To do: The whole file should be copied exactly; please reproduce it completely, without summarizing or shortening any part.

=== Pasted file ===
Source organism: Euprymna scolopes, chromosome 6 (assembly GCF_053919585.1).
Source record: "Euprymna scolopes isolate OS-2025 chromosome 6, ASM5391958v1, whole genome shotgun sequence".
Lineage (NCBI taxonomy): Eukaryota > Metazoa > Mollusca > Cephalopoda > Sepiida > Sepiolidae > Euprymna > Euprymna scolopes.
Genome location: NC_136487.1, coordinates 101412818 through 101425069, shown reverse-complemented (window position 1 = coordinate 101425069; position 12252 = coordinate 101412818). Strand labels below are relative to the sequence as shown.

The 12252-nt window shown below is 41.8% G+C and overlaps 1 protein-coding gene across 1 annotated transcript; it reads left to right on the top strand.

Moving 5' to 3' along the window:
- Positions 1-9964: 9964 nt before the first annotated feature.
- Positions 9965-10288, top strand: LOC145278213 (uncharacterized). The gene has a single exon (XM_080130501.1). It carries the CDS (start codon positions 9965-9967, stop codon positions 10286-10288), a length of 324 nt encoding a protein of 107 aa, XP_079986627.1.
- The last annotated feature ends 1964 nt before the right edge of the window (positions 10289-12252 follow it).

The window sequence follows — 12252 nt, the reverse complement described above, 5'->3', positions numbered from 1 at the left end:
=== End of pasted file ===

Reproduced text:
Source organism: Euprymna scolopes, chromosome 6 (assembly GCF_053919585.1).
Source record: "Euprymna scolopes isolate OS-2025 chromosome 6, ASM5391958v1, whole genome shotgun sequence".
Lineage (NCBI taxonomy): Eukaryota > Metazoa > Mollusca > Cephalopoda > Sepiida > Sepiolidae > Euprymna > Euprymna scolopes.
Genome location: NC_136487.1, coordinates 101412818 through 101425069, shown reverse-complemented (window position 1 = coordinate 101425069; position 12252 = coordinate 101412818). Strand labels below are relative to the sequence as shown.

The 12252-nt window shown below is 41.8% G+C and overlaps 1 protein-coding gene across 1 annotated transcript; it reads left to right on the top strand.

Moving 5' to 3' along the window:
- Positions 1-9964: 9964 nt before the first annotated feature.
- Positions 9965-10288, top strand: LOC145278213 (uncharacterized). The gene has a single exon (XM_080130501.1). It carries the CDS (start codon positions 9965-9967, stop codon positions 10286-10288), a length of 324 nt encoding a protein of 107 aa, XP_079986627.1.
- The last annotated feature ends 1964 nt before the right edge of the window (positions 10289-12252 follow it).

The window sequence follows — 12252 nt, the reverse complement described above, 5'->3', positions numbered from 1 at the left end: